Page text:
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African Youth Leadership Conference urges education

for the Mid-County Memo

From left, conference participant Tessie Williams, organizer Fatuma Mohamed, attendee Christiana Darko, and conference speaker Claudette La Vert exemplify the diversity of ages and clothing styles of the women attending the African Youth Leadership Conference held in September at the Immigrant and Refugee Community Organization.
At the African Youth Leadership Conference held Saturday, Sept. 29 at the Immigrant and Refugee Community Organization, Claudette La Vert, a special education teacher in the Reynolds School District, told the more than 100 attendees, “The best revenge on a system that does not value you is to get an education — what a win/win!” La Vert’s words were delivered in a breakout session on the Keys to Academic Success and were in response to a concern raised by one of the youngsters.

Nearly 100 immigrant and refugee youths from a wide variety of African nations attended the conference. The conference was designed to empower African youth, ages 12 to 23, to succeed in school and life and to prepare them for future leadership roles in Portland’s African community. Additionally, goals were set to establish a sense of community among youth from multiple — and often warring — African cultures, to increase personal self-esteem and to affirm cultural awareness.

Valerie Palmer, a researcher and director of the toxicogenomics laboratory at the Center for Research on Occupational and Environmental Toxicology at OHSU, began the conference with a general address. Urging the young attendees to follow their dreams and to make a difference, she used stories of three children from different countries who came to the United States, became educated, successful, and are currently making positive differences around the world. Palmer, a Zulu who grew up poor on a small farm in South Africa, escaped apartheid at age 17 by traveling to England. Refused asylum, she later came to the U.S., where she completed her education and launched a career in research on the causes and cures of diseases affecting poor people in developing countries.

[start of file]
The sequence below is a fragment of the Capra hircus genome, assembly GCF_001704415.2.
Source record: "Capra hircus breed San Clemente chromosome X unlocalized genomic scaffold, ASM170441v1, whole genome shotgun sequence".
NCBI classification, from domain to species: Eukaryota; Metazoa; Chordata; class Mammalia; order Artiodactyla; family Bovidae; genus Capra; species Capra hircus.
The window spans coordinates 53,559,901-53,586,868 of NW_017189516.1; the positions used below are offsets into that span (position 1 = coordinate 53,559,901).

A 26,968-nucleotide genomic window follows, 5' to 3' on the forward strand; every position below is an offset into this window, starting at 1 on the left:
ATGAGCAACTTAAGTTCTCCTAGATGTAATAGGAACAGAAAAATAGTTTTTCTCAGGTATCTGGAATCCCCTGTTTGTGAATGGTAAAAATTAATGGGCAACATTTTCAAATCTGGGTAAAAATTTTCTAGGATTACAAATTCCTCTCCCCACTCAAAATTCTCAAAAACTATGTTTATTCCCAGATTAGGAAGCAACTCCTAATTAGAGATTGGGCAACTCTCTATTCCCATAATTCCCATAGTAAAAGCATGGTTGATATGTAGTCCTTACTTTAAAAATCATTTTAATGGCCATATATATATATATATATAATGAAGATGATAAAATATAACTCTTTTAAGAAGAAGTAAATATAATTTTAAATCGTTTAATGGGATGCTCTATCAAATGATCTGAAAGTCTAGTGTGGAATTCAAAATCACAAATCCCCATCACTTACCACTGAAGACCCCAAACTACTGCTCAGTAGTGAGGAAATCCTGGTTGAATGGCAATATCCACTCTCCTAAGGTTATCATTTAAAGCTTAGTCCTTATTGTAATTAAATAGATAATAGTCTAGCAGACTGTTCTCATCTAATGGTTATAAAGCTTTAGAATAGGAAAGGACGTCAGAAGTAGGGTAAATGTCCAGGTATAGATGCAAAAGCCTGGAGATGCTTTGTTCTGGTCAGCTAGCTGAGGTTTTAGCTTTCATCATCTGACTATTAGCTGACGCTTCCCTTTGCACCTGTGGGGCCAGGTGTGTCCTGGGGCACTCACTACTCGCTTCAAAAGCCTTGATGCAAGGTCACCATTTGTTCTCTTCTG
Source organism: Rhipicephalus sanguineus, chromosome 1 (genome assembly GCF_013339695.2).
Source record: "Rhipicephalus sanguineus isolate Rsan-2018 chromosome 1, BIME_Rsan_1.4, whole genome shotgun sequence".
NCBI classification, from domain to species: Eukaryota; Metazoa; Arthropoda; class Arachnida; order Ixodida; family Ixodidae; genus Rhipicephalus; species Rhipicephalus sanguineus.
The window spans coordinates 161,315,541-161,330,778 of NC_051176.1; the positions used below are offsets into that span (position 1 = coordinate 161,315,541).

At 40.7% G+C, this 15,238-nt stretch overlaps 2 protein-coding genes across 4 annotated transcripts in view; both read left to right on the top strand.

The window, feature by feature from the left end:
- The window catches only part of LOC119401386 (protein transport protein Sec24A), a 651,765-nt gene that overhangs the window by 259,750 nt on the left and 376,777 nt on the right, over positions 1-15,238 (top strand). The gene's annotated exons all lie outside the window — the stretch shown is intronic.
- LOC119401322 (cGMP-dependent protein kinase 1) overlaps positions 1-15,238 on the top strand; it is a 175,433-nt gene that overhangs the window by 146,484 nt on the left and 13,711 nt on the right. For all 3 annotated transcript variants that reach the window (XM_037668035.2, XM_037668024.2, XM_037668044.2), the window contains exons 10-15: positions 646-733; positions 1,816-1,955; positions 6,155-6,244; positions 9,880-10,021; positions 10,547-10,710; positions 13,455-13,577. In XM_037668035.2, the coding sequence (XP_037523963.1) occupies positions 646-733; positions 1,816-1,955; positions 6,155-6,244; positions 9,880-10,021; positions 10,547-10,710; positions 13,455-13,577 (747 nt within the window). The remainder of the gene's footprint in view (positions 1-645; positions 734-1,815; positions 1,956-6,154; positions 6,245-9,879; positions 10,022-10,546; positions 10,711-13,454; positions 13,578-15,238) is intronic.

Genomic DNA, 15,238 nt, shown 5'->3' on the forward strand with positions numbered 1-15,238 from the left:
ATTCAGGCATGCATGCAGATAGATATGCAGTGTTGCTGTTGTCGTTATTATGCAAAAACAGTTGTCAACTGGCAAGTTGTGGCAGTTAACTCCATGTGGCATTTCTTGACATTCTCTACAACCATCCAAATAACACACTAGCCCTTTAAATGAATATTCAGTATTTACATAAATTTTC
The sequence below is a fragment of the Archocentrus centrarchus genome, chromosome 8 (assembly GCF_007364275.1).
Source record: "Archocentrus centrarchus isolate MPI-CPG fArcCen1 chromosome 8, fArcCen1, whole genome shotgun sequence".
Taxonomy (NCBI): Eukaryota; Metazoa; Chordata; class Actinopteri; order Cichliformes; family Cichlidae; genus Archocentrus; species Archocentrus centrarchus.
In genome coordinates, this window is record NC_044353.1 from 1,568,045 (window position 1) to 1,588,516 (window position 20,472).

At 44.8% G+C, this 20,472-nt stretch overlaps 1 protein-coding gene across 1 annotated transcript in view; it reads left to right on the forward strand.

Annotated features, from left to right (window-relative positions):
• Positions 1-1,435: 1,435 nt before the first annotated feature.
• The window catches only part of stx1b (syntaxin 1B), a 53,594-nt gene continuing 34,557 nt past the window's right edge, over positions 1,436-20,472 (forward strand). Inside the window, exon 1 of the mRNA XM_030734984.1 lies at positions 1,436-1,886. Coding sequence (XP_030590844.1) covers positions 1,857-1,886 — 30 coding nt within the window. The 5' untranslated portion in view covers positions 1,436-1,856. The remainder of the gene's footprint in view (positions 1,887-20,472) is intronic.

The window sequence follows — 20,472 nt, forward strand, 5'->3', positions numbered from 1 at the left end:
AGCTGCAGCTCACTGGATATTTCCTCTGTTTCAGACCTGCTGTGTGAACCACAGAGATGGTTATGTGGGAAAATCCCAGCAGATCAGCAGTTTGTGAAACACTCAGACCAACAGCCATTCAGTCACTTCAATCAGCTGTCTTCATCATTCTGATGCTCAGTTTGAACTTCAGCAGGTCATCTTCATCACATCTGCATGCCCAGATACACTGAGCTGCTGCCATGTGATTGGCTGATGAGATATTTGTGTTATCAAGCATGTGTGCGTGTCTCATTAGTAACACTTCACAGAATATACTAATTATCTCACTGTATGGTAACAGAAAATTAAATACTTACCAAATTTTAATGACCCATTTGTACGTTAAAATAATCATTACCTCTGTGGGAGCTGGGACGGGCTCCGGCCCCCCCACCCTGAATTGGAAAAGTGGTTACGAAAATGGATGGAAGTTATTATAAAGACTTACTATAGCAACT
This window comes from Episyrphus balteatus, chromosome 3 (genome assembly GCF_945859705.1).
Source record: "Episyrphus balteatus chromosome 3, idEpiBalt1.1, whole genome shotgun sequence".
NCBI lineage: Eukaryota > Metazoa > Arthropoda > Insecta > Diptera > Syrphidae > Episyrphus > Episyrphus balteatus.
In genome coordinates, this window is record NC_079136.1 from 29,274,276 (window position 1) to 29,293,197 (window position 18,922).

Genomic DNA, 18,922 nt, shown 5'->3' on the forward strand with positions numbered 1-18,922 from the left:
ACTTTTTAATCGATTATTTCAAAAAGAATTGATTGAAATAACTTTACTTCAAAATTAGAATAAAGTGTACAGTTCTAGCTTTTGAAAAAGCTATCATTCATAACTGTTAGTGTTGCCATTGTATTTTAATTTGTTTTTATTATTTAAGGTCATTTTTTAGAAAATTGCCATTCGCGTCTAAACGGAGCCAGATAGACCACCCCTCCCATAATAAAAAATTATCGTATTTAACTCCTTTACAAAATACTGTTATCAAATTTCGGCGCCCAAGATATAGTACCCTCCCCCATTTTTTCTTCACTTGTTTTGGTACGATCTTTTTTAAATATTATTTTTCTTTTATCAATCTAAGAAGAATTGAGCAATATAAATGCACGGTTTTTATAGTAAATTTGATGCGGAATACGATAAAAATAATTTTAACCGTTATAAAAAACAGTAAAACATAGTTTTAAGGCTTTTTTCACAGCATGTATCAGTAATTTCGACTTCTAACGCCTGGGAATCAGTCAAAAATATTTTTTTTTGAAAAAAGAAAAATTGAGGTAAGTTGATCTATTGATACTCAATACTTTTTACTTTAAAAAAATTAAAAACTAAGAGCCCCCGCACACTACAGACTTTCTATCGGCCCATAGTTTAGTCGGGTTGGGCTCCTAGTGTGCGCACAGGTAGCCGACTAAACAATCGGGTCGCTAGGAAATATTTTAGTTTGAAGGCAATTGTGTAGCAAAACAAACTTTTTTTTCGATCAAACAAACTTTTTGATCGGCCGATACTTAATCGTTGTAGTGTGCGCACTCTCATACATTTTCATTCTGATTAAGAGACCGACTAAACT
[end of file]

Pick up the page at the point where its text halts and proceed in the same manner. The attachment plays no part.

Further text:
Sponsored by and developed under the guidance of IRCO’s Africa House, the conference was organized by a youth committee, including Fatuma Mohamed — who was two years old when civil war caused her family to flee its native Somalia. Spending the next 14 years living in a Kenyan refugee camp, Mohamed and her family were allowed to immigrate to the United States in 2004. Since early August Mohamed, now a junior at Cleveland High School in Southeast Portland, spent two days a week meeting with other immigrant youth and adult mentors planning the conference.

The sessions were attended not only by the youth but also by adults who were there to advise, speak to and encourage participants. Negussie Sado, who has a doctorate in education administration from Virginia State University, gave the attendees advice on the necessity and methods of advocating for themselves in their schools. Sado emigrated from Oromia in Ethiopia to get an education in the United States.

Also included in the conference were an African youth fashion show and African music provided by DJ Menzies.

Mohamed said that her goal for the conference had been achieved — “to give my ideas and get their (attendees’ and speakers’) ideas so later we all can have a better life.”
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